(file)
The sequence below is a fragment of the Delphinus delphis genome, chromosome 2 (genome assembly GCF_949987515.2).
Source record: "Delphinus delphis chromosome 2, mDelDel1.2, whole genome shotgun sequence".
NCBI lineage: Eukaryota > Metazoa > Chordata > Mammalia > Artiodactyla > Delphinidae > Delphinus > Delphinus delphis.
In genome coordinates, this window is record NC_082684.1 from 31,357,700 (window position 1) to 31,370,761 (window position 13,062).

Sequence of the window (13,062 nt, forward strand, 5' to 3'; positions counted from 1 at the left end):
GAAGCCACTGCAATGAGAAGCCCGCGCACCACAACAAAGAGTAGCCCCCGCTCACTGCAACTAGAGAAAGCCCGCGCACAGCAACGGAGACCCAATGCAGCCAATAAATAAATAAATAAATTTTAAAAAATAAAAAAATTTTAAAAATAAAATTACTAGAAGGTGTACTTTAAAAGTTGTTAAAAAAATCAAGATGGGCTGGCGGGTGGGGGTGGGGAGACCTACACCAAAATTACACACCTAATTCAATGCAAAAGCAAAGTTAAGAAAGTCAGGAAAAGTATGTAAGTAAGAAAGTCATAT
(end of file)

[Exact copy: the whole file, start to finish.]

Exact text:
The sequence below is a fragment of the Delphinus delphis genome, chromosome 2 (genome assembly GCF_949987515.2).
Source record: "Delphinus delphis chromosome 2, mDelDel1.2, whole genome shotgun sequence".
NCBI lineage: Eukaryota > Metazoa > Chordata > Mammalia > Artiodactyla > Delphinidae > Delphinus > Delphinus delphis.
In genome coordinates, this window is record NC_082684.1 from 31,357,700 (window position 1) to 31,370,761 (window position 13,062).

Sequence of the window (13,062 nt, forward strand, 5' to 3'; positions counted from 1 at the left end):
GAAGCCACTGCAATGAGAAGCCCGCGCACCACAACAAAGAGTAGCCCCCGCTCACTGCAACTAGAGAAAGCCCGCGCACAGCAACGGAGACCCAATGCAGCCAATAAATAAATAAATAAATTTTAAAAAATAAAAAAATTTTAAAAATAAAATTACTAGAAGGTGTACTTTAAAAGTTGTTAAAAAAATCAAGATGGGCTGGCGGGTGGGGGTGGGGAGACCTACACCAAAATTACACACCTAATTCAATGCAAAAGCAAAGTTAAGAAAGTCAGGAAAAGTATGTAAGTAAGAAAGTCATAT